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Email is one of the most effective marketing channels, consistently able to drive high levels of traffic and conversion.
However if you’ve been running various campaigns, with different content, subject line variations and goals how do you know whether they’re successful or not? Can you be sure that any uplift is directly attributable to your last ‘brilliant’ email? Do you even know what you should be looking out for?
When planning any campaign, on any marketing channel, it’s vital that specific goals are outlined right from the start. As stated in our own Email Marketing Best Practice Guide marketing efforts can only be improved upon if results are compared with your intended goals.
So any areas where you can clearly see improvement can be highlighted and paraded around your office as a massive win. Areas that have underperformed can then be looked at and improved upon next time.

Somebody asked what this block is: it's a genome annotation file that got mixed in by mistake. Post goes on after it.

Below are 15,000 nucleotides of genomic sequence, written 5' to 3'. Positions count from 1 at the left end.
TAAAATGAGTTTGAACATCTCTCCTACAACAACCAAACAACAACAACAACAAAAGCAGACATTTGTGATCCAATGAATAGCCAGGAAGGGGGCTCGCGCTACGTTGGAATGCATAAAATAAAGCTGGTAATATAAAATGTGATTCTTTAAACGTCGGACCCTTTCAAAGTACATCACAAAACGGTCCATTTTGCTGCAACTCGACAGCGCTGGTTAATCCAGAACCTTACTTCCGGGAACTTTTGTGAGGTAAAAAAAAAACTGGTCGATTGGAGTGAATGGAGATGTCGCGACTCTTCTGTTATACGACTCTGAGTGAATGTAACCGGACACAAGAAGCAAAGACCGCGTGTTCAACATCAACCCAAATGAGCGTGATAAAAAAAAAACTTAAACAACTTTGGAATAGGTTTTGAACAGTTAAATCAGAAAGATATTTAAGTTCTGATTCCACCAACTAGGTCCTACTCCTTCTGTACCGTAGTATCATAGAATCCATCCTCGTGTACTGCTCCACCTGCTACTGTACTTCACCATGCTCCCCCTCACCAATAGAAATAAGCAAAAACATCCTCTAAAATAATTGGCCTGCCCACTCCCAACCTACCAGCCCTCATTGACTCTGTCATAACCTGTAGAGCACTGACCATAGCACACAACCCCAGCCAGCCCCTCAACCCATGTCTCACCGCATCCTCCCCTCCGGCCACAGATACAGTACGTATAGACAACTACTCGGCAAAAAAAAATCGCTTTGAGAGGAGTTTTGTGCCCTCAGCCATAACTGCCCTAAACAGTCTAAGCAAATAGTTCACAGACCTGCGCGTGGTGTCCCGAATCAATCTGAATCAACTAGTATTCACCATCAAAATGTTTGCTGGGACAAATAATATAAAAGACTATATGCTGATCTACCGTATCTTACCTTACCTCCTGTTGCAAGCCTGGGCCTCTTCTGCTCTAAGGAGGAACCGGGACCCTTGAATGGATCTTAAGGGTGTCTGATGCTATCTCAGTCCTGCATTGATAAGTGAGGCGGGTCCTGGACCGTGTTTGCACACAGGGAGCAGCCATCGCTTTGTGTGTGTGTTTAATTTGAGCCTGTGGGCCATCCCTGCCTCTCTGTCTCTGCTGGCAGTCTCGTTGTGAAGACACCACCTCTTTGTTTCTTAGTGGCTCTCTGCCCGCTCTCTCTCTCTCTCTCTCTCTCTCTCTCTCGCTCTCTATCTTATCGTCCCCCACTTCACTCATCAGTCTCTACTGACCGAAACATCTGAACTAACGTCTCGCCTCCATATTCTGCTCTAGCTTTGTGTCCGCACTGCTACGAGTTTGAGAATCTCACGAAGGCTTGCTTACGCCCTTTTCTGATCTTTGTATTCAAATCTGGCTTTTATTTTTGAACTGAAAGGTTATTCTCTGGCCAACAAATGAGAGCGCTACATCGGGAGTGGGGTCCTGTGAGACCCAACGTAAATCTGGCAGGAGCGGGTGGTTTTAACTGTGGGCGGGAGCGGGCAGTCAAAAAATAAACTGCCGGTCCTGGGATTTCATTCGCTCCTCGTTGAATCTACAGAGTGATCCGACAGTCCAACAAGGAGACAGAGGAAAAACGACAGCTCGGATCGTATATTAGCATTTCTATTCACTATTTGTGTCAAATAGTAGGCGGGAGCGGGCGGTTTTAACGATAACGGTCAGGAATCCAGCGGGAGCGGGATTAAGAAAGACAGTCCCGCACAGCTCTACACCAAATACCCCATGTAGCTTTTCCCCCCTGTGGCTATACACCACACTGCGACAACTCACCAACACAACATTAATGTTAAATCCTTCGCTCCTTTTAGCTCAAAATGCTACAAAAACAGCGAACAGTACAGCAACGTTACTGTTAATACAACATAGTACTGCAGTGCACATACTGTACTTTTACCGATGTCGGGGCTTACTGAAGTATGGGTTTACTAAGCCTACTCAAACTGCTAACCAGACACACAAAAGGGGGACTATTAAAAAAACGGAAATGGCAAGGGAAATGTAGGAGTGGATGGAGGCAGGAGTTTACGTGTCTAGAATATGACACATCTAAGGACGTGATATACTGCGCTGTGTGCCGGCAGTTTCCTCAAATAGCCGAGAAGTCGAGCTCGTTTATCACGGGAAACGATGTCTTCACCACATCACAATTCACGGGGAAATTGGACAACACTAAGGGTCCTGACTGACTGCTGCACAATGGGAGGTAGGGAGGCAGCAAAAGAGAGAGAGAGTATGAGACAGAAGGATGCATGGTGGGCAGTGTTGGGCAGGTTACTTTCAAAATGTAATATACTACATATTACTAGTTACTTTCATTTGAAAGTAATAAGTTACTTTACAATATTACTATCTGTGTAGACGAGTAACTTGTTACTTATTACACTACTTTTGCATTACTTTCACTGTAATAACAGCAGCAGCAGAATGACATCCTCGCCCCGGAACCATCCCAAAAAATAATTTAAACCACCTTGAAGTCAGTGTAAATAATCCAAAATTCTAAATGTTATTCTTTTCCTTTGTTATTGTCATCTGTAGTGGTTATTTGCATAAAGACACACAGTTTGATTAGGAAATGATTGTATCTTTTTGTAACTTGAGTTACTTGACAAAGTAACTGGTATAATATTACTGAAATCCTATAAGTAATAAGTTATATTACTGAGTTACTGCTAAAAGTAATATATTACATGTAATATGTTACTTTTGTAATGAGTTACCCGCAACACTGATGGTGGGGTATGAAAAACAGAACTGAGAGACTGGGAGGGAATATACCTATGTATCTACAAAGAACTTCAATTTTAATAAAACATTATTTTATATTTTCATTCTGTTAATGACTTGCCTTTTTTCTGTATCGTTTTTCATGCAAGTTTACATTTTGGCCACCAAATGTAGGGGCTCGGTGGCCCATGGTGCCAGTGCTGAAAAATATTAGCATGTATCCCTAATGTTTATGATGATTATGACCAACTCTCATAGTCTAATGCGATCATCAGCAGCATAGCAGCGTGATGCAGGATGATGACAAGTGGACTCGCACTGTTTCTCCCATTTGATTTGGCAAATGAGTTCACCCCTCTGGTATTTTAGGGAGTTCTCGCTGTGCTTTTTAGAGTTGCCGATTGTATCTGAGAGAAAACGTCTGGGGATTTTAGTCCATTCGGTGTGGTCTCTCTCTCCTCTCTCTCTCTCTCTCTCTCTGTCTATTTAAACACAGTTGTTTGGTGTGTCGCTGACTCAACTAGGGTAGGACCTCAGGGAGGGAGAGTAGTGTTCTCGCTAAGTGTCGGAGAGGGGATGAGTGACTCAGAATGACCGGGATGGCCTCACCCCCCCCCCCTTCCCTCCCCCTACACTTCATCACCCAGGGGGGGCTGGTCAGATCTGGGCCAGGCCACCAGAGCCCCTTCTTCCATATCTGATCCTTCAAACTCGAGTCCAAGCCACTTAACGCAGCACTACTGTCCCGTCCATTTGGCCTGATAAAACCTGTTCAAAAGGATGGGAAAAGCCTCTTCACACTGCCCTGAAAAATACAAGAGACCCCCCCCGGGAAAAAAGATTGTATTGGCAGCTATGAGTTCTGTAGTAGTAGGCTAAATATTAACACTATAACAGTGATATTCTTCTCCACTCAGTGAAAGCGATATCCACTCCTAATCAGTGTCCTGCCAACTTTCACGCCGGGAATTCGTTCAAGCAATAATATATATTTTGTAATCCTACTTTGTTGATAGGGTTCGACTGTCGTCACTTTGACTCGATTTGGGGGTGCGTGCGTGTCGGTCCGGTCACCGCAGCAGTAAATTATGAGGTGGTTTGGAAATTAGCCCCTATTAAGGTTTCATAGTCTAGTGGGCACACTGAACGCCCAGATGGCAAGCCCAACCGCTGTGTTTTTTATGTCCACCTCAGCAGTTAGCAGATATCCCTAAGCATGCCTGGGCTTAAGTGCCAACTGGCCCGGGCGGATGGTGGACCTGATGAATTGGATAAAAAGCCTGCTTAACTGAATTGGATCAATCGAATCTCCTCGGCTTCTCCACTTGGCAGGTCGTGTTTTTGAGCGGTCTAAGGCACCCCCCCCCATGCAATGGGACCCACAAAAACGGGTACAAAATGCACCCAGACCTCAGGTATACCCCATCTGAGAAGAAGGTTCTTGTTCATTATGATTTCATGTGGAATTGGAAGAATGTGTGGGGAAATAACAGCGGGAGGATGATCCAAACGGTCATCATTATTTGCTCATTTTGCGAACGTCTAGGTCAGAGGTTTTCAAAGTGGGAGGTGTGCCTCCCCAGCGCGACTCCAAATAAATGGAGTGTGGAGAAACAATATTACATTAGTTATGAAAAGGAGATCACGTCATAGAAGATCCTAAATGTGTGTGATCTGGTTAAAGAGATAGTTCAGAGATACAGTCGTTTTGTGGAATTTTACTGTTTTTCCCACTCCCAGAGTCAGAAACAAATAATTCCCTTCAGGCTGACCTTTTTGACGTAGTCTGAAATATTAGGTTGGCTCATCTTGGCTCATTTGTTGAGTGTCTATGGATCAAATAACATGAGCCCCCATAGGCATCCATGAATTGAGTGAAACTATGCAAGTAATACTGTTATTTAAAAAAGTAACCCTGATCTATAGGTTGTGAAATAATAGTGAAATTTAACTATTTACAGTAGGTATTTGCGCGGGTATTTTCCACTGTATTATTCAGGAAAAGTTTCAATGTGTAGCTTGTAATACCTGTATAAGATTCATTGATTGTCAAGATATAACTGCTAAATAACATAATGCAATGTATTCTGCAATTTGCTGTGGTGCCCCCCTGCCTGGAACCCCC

To help you figure what you should be measuring, here’s a list of key performance indicators (KPIs) for email marketing.
LEGO is a consistently engaging brand that puts a strong emphasis on encouraging and inspiring the different communities it has created throughout its many active digital channels.
It hasn't just relied on the 65 years worth of good-will built up from being one of the most beloved brands on the planet however.
LEGO has worked incredibly hard to remain relevant across the generations by aligning itself with quality licences, creating excellent content (which lead to one of the most successful pieces of content marketing in recent years) and experimenting with crowd-sourced product developement. All of this while still remaining true to its original vision.
I recently spoke to LEGO's global director of social media Lars Silberbauer about the more strategic aspects of LEGO's social activity.
This interview should act as a tantalising appetiser to Lars’ appearance at our Festival of Marketing event in November, a two day celebration of the modern marketing industry.
As a marketer will you choose to industrialise or to make art?
Will you choose to appeal to the maximum amount of people as possible via the safest of methods or will you appeal to those on the fringes? The people who may not immediately drive huge traffic or revenue for you but will make your business stronger in the long-term.
This is a question posited by author Seth Godin, who delivered a keynote speech at C3 in New York last week.